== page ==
History of the PRC – Part Three Posted by sasha on Oct 21, 2010 in Culture, Uncategorized
In case you’re just joining us, here are the links to the first two parts of our history about the People’s Republic of China, founded in 1949:
After the failed reign of the self-proclaimed Emperor Yuan Shikai and his subsequent death in 1916, China was basically in complete disarray. The policies and changes enacted by Yuan combined with the National Protection War and the resulting rebellions by many provinces had caused mass division across the country.
Li Yuanhong became the President upon Yuan’s death, and Duan Qirui (段祺瑞) became the Premier. Immediately, the Provisional Constitution was restored, and it seemed to be smooth sailing for this new era of China. The ship of Chinese government would soon hit rough waters, however, with Li and Duan disagreeing on China’s position in World War I. Duan was interested in joining the Allies in hopes of securing loans from Japan, but Li had other ideas. In May of 1917, Li gave Duan the boot and removed him from his position.
In an effort to establish somewhat of a Secret Service for his government, Li hired seasoned Beiyang (北洋政府) general Zhang Xun (张勋) to offer protection. Apparently, Li’s people did not vet Zhang enough, because the former general promptly got to work pushing through his own agenda. Using funds secured from Germany – who was aiming to keep China netural in WWI – Zhang attempted to reestablish the Qing Dynasty. This backstabbing, sneaky move proves that Zhang would do quite well as a modern-day US politician. He reinstated Puyi (溥仪) to the position of Emperor in July 1917 and insisted that Li step down from his position. Not surprisingly, Li refused to give up his power.
Perhaps fearing for his safety, Li escaped to the Japanese legation, where he would reinstate Duan to his former position, ordering him to protect the republic from the guy who he had previously hired to protect the republic (Chinese history sure can be confusing, can’t it?) Duan and his forces promptly marched on Beijing, even dropping a bomb on the Forbidden City in what is regarded as the first aerial bombardment ever in East Asia. After just 12 days on the throne, Puyi was expelled.
A trailer from the 1987 film about Puyi titled, “The Last Emperor.”
More on Puyi – a fascinating character in China’s long history.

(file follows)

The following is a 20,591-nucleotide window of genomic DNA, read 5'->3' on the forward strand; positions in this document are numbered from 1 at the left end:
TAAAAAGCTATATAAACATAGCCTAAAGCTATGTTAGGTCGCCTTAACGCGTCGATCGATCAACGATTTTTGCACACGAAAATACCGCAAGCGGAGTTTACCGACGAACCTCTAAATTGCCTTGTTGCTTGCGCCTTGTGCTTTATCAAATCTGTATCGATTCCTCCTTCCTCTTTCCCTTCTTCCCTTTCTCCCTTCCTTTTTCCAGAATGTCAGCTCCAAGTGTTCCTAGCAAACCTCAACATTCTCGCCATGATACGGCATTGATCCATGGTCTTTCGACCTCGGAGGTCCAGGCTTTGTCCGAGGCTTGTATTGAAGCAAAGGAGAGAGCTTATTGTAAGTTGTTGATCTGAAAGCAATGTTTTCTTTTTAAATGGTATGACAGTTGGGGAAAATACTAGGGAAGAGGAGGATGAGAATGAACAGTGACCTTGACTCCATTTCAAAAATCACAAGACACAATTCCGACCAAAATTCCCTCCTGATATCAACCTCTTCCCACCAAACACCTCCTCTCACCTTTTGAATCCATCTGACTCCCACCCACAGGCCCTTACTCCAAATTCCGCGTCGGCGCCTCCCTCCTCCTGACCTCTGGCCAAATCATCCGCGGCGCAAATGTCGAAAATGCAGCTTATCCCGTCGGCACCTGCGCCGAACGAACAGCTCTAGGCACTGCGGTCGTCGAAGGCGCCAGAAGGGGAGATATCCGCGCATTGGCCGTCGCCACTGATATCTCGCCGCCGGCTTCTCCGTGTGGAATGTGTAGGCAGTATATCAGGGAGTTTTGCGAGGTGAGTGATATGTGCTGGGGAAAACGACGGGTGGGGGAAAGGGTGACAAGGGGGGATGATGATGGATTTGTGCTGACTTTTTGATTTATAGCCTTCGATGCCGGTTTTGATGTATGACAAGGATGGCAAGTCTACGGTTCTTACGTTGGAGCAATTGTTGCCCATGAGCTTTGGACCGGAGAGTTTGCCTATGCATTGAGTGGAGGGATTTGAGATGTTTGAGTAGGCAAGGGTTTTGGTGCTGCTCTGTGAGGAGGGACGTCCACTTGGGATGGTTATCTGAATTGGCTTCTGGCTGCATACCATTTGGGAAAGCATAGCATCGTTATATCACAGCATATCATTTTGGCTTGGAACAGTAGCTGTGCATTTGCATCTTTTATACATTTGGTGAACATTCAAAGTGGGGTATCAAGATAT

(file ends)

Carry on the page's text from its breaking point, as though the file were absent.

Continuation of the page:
After the very short-lived Qing Dynasty 2.0, Li resigned as President, handing the job over to Feng Guozhang (冯国璋). With this move, two very
powerful factions emerged – the Anhui Clique (皖系军阀 – Wǎn xì jūn fá) led by Duan, and the Zhili Clique (直(隶)系军阀 – Zhí (lì) xì jūn fá) led by Feng. Due to his toppling of the revived Qing Dynasty, Duan was seen as a hero. At this hectic time in China’s history, this gave him a lot of power. He even went ahead and declared war on Germany and Austria-Hungary on August 13, 1917. He then tried to mobilize troops in China to conquer the south. In his attempts to essentially control China, Duan secured financing from Japan in what would come to be known as the Nishihara Loans. These loans basically gave Japan control of former German territory in Shandong province along with stakes in railway ventures, in exchange for money that Duan insisted would be used to send men to Europe to fight in the war. Of course, this was not the case at all. What Duan really wanted to do was raise money to assist his group in taking over the south. However, the rival Zhili Clique were more interested in negotiating than fighting (“We’re lovers, not fighters”). This basically made Duan lose a ton of face (丢面子 – diū miàn zi), which is just about the worst thing that can happen to a man in China.
Down south, an old familiar face reappeared – Sun Yat-sen. In 1917, he established a military government in Guangzhou in order to protect the Provisional Constitution, in what is known as the Constitutional Protection Movement (护法运动 – Hù fǎ yùn dòng). Despite his claims that this was about the Constitution, this was, in fact, a military government, and Sun became the Generalissimo (大元帅 – Dà yuán shuài). His Constitutional Protection Army would go on to defeat Duan and his army in November 1917. As a result, Duan would resign from his position as Prime Minister. At this point, the north and south were in a temporary armistice, but not for long…
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